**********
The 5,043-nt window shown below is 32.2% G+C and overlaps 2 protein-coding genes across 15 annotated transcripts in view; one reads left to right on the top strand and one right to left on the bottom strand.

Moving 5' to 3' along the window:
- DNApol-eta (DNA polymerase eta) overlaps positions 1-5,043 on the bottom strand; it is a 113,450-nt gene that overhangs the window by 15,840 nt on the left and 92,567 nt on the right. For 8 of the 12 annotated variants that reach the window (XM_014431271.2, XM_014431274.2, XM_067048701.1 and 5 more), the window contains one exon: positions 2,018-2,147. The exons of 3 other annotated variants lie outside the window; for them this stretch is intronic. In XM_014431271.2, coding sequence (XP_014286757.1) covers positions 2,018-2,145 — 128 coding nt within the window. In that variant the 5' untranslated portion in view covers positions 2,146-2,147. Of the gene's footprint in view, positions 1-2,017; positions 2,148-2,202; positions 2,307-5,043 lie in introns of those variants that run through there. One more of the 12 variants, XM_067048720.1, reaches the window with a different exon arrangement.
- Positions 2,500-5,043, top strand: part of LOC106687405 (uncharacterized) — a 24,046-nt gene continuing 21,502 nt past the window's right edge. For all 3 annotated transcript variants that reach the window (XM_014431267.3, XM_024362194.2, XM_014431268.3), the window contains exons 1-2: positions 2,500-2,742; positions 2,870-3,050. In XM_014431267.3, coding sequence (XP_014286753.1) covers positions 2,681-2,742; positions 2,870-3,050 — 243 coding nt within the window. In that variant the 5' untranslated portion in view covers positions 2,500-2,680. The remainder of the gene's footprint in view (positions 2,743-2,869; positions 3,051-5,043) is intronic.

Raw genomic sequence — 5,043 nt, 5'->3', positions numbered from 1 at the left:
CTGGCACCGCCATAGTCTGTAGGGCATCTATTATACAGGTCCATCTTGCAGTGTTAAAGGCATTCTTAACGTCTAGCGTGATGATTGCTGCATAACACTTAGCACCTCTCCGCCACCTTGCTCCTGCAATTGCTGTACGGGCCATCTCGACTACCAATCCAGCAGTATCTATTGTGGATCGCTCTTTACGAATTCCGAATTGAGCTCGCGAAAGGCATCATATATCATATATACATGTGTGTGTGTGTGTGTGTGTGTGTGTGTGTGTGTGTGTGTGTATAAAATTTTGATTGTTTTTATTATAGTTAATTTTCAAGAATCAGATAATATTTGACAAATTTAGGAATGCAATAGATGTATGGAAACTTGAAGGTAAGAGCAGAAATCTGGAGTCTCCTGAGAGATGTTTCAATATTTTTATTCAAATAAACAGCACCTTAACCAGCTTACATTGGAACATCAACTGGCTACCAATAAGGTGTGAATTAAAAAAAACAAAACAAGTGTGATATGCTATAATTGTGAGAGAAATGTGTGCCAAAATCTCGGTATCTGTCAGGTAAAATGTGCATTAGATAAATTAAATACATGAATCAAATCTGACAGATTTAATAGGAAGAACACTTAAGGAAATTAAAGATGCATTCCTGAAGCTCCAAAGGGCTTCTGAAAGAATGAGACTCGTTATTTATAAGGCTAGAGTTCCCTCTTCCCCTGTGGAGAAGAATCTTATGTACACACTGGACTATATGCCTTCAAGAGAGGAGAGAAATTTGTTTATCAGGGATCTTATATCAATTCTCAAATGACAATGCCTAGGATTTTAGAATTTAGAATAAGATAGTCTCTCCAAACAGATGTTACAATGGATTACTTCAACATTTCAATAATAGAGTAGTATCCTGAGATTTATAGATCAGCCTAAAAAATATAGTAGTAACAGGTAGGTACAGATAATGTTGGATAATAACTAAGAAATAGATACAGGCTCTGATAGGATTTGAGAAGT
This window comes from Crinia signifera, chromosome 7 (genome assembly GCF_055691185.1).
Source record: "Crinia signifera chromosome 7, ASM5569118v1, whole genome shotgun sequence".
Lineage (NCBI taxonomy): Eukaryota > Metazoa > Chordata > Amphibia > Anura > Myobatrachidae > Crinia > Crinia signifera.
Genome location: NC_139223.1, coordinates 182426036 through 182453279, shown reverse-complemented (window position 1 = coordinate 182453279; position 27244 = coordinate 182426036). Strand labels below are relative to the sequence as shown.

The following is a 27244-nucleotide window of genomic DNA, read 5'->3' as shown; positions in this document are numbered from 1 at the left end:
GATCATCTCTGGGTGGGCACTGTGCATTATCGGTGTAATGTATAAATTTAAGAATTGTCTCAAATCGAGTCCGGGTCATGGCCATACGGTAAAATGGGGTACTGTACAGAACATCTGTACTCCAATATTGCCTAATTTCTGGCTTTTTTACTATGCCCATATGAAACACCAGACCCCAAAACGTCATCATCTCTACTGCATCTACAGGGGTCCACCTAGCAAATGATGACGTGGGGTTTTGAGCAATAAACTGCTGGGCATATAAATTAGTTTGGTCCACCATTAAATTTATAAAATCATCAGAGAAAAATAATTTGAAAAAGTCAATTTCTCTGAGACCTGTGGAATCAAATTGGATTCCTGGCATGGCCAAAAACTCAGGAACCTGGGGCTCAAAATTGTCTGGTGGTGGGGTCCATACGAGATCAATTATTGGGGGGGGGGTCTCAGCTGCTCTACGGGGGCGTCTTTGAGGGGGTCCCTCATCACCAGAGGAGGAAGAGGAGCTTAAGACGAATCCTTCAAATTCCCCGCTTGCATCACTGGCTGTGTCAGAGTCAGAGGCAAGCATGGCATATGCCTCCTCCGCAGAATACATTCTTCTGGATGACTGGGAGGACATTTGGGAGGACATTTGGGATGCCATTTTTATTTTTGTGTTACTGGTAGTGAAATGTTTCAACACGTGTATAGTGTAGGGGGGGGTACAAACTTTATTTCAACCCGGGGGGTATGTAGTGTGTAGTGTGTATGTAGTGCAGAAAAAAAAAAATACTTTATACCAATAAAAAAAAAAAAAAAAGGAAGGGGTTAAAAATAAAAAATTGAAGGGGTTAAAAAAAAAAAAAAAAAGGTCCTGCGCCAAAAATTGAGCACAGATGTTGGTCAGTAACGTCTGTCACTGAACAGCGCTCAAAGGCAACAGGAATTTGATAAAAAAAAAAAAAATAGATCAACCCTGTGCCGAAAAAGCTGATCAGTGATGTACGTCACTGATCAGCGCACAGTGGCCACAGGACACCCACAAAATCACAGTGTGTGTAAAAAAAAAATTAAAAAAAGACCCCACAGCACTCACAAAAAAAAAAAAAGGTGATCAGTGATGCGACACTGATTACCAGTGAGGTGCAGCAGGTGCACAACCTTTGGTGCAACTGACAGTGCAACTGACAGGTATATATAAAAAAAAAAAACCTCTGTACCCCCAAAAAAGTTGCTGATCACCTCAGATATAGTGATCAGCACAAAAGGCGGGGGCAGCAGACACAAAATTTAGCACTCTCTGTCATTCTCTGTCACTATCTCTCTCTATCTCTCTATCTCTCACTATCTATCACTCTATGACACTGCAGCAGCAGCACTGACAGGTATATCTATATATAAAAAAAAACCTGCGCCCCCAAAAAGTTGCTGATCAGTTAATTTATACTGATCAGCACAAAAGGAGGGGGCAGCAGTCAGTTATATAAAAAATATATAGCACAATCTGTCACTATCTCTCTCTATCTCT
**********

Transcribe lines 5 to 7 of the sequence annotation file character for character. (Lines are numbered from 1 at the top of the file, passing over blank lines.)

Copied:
Raw genomic sequence — 5,043 nt, 5'->3', positions numbered from 1 at the left:
CTGGCACCGCCATAGTCTGTAGGGCATCTATTATACAGGTCCATCTTGCAGTGTTAAAGGCATTCTTAACGTCTAGCGTGATGATTGCTGCATAACACTTAGCACCTCTCCGCCACCTTGCTCCTGCAATTGCTGTACGGGCCATCTCGACTACCAATCCAGCAGTATCTATTGTGGATCGCTCTTTACGAATTCCGAATTGAGCTCGCGAAAGGCATCATATATCATATATACATGTGTGTGTGTGTGTGTGTGTGTGTGTGTGTGTGTGTGTGTGTATAAAATTTTGATTGTTTTTATTATAGTTAATTTTCAAGAATCAGATAATATTTGACAAATTTAGGAATGCAATAGATGTATGGAAACTTGAAGGTAAGAGCAGAAATCTGGAGTCTCCTGAGAGATGTTTCAATATTTTTATTCAAATAAACAGCACCTTAACCAGCTTACATTGGAACATCAACTGGCTACCAATAAGGTGTGAATTAAAAAAAACAAAACAAGTGTGATATGCTATAATTGTGAGAGAAATGTGTGCCAAAATCTCGGTATCTGTCAGGTAAAATGTGCATTAGATAAATTAAATACATGAATCAAATCTGACAGATTTAATAGGAAGAACACTTAAGGAAATTAAAGATGCATTCCTGAAGCTCCAAAGGGCTTCTGAAAGAATGAGACTCGTTATTTATAAGGCTAGAGTTCCCTCTTCCCCTGTGGAGAAGAATCTTATGTACACACTGGACTATATGCCTTCAAGAGAGGAGAGAAATTTGTTTATCAGGGATCTTATATCAATTCTCAAATGACAATGCCTAGGATTTTAGAATTTAGAATAAGATAGTCTCTCCAAACAGATGTTACAATGGATTACTTCAACATTTCAATAATAGAGTAGTATCCTGAGATTTATAGATCAGCCTAAAAAATATAGTAGTAACAGGTAGGTACAGATAATGTTGGATAATAACTAAGAAATAGATACAGGCTCTGATAGGATTTGAGAAGT
This window comes from Crinia signifera, chromosome 7 (genome assembly GCF_055691185.1).